Also keep in mind, even if you’re going to allow Greek or Roman immortals to dominate your story-not all Greek or Roman immortals were white people. A notable exception is Memnon, an African (Ethiopian and/or Sudanese) king, who was killed by Achilles and mourned so deeply by Eos, his mother, that Zeus was moved to grant him immortality.

I highly encourage anyone else to add their favorite stories about immortality to this post!!!

I’m not sure if someone’s already mentioned it, but there’s a Japanese folktale about how if you eat the flesh of a mermaid (person-fish, 人魚), you’ll become immortal.

There’s a brief passage about the original story here (which started showing up in the Edo/Tokugawa period [~1600-1868]) and a general entry from the Obakemono Project which now, sadly, can only be accessed by the WayBack Machine, but sports a very nice citations list. 

image

image

[x]

i just

mermaid meat

How about Koschei the Immortal from Slavic mythology? It is European, but it’s not Roman, nor Greek. He’s technically not immortal, but he’s pretty good at holding onto life, since he stored his soul within a needle that’s inside an egg, which is in a duck, which is in a hare, and the hare is inside a chest buried under a tree on some island in the middle of the ocean.

naturepunk:

shart-nado:

cyberbullys:

katorade27:

I CANT FUCKING BREATHE MY BROTHER HAD TO DO A BIOLOGY PRESENTATION ON BIRDS AND HE HAD TO USE A VIDEO IN HIS PRESENTATION AND HE CHOSE THIS VIDEO BECAUSE HE WAS CONVINCED THIS WAS A REAL BIRD 

OH MY GOD

It just gets BETTER AND BETTER

Brilliance

oh my god I nearly choked this is hilarious

(for those of you who haven’t seen the original video, here it is)

(Source: urbanclictionary)

I wanted to upload that picture from yesterday without the color layer, cause I think the shading looks neat
All the textures used are from my own photos and you can find them under my ‘creative commons’ tag.

I wanted to upload that picture from yesterday without the color layer, cause I think the shading looks neat

All the textures used are from my own photos and you can find them under my ‘creative commons’ tag.

Tags: process idk

bigcatawareness:

mirtabrkulj:

Here’s the rant I promised >.>;

For part 1 about white lions (general info, what they are..) click here.

For the website I’m criticizing, click here.

"Mystery of the White Lions: Children of the Sun God" on Amazon (I *dare* you to read the product description & “about the author”)

Melanin and health - resources:

-AZA policy on selecting for rare recessive alleles (abundant with examples + studies you can check out)

-study that describes a white lion cub born with defects that had up to that point been only described in inbred domestic cats

-study that describes the link between melanin & immunity in owls (more melanin=better immune system)

-detailed explanation of the link between coat color and deafness in domestic cats

-study that describes how white cats are more likely to develop cancer because they are less protected from sunlight


The mutation that causes white lions:

-you can find it in this study (it’s a Tyrosinase mutation)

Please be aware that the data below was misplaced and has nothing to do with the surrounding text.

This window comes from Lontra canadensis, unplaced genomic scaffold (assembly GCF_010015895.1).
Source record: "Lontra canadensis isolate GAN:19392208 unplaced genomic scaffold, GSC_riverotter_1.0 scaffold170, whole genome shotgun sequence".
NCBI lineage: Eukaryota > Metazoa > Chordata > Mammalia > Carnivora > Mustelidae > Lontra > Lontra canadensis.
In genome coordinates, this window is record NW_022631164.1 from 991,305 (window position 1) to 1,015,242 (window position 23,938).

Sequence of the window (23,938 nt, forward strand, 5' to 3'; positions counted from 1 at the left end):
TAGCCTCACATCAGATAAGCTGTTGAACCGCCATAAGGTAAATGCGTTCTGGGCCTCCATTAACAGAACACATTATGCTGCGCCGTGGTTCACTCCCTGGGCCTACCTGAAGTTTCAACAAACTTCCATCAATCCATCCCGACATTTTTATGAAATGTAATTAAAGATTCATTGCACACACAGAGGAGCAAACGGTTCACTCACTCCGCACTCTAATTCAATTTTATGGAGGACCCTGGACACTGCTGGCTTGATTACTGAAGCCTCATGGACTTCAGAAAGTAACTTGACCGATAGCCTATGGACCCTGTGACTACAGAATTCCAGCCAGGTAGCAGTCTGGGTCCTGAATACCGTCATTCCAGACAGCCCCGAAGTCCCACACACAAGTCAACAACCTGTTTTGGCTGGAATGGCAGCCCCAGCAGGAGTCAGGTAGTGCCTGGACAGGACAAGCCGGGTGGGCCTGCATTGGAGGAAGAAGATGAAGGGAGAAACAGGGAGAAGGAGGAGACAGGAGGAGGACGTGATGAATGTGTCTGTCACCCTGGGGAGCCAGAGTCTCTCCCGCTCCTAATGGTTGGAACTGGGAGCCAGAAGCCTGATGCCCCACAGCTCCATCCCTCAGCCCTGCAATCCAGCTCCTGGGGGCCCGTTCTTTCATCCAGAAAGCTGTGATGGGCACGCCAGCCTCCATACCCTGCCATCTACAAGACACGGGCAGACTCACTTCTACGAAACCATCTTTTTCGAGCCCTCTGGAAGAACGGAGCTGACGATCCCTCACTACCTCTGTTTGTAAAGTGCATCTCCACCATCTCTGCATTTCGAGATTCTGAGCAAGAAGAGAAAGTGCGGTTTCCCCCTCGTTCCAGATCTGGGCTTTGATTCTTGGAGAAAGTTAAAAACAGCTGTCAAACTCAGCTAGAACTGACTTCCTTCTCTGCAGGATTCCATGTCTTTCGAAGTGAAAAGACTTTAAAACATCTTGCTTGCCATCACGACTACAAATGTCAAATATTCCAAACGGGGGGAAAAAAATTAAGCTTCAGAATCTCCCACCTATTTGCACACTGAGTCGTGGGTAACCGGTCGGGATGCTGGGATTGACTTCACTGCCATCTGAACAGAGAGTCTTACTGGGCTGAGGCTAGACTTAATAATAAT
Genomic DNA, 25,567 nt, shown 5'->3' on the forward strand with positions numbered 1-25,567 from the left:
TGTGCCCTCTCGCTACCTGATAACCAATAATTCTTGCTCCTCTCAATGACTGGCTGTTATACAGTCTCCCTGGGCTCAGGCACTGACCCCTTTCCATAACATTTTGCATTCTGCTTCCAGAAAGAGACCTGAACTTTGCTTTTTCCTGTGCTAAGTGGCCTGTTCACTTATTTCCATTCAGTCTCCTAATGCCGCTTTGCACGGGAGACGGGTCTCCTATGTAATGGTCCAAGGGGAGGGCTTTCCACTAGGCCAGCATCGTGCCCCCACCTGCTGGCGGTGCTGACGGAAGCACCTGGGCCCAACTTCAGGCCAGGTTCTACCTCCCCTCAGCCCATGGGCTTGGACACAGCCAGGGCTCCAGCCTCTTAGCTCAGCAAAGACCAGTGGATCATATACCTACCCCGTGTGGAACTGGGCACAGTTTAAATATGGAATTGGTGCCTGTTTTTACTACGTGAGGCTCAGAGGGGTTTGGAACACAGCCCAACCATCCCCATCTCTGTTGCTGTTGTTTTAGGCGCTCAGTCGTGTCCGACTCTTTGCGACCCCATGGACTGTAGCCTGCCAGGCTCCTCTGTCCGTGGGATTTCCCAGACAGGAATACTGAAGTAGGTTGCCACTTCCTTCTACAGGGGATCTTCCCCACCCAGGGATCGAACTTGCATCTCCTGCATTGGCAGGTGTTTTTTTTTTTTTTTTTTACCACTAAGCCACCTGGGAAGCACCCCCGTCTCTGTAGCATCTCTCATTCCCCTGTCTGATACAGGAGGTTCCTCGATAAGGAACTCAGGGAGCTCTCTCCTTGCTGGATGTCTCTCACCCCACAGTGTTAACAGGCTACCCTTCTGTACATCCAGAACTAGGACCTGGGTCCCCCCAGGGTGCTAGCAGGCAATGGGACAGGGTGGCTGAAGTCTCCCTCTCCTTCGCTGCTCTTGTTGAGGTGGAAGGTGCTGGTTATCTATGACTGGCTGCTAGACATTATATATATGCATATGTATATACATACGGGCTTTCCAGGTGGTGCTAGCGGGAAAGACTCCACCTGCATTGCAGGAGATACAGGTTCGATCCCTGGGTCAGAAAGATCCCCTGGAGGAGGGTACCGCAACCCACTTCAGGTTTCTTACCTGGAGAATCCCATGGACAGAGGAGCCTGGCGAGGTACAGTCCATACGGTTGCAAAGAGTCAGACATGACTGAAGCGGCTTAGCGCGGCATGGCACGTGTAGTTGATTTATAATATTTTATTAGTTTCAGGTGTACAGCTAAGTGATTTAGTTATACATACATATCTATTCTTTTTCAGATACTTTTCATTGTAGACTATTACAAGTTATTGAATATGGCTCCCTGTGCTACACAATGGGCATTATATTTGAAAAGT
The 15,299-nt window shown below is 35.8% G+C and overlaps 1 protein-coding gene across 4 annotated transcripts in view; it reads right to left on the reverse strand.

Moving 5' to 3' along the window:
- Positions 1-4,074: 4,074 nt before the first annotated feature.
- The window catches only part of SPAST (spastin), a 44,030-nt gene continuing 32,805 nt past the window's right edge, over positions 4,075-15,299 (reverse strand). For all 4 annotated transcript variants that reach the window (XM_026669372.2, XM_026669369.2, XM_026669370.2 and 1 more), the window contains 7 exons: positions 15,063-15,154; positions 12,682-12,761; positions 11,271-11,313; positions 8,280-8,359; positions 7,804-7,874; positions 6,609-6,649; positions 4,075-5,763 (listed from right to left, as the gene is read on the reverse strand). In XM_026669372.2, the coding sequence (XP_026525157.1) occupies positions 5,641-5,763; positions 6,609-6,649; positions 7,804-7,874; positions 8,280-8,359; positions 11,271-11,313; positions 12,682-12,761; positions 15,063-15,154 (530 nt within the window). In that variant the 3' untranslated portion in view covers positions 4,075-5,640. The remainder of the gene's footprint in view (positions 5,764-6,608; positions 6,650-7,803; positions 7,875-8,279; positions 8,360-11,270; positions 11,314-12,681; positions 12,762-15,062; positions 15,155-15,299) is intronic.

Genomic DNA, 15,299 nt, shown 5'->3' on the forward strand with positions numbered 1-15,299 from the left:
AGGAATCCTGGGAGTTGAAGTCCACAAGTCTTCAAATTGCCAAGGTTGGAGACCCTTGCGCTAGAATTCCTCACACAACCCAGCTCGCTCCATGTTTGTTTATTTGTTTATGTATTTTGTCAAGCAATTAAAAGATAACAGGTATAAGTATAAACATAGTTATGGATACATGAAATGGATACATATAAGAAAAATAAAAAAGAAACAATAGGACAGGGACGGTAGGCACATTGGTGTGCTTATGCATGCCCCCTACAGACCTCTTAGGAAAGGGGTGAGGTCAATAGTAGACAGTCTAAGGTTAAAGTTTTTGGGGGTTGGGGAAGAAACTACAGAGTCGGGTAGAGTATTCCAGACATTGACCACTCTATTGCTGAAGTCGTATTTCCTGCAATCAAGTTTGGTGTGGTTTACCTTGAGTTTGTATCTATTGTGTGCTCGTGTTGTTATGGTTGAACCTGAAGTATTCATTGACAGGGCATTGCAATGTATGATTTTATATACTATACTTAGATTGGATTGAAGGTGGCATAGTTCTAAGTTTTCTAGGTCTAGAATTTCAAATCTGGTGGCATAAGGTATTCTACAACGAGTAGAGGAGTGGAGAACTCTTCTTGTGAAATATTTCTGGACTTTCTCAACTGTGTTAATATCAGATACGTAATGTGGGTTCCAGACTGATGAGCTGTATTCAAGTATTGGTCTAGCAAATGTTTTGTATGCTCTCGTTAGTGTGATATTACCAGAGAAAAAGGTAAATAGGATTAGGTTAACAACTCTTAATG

The story about the meteor & the myth of the origin of white lions:

-it’s an interesting myth, but I can’t seem to find a source other than the book “Mystery of the White Lions..”. Every link on the net mentions it in context with white lions. Who recorded this story? When? Where? In any case, I love mythology and I always find ancient alien stories fun. So, read it! It’s fun. But the fact that the GWLPT takes is seriously is scary. I’m kind of getting convinced that they’re actually some sort of a crazy religious cult.

… questions?

And here we have Mirta knocking it out of the park again.

Oh gosh it’s been so long since I made a proper digital illustration. Feels good to be back!
Anyway, my walking stick character (Older Daughter) is back, with an entomology book. Yay!
I made this available on Soc6 in case you want to buy a fancy Ipod case for that friend of yours who’s really into entomology. I am great at marketing, aren’t I? (btw soc6 has free worldwide shipping today)

Oh gosh it’s been so long since I made a proper digital illustration. Feels good to be back!

Anyway, my walking stick character (Older Daughter) is back, with an entomology book. Yay!

I made this available on Soc6 in case you want to buy a fancy Ipod case for that friend of yours who’s really into entomology. I am great at marketing, aren’t I? (btw soc6 has free worldwide shipping today)

Some time ago I uploaded some photos on WikiCommons, so I thought I’d repost all of them here, under my ‘creative commons’ tag.

License: CC BY-NC 3.0

These are from my collection of bones and such:

-> the biggest skull is that of a dog. Because I have a bad sense of humor, I named him Hamlet. I found him by the side of a high-traffic road and like half of his skull is missing, so I presume he was roadkill. When I found him, he was just bones and some moss. I only kept the skull.

-> On the third picture you can see Hamlet, a rat skull I found on the beach and a mouse skull of a mouse my cat killed.

-> The fourth picture also features some large teeth I found in an abandoned building (cow teeth maybe?, a broken cat mandible (found it near the place I found Hamlet, presumably roadkill, those were the most complete bones left), the skull of a blackbird that my cat killed (Turdus merula), two fish teeth my dad gave to me and the spine and mandible of a lizard (Podarcis siculus), also my cat’s doing

->dead bug I found (Oryctes nasicornis)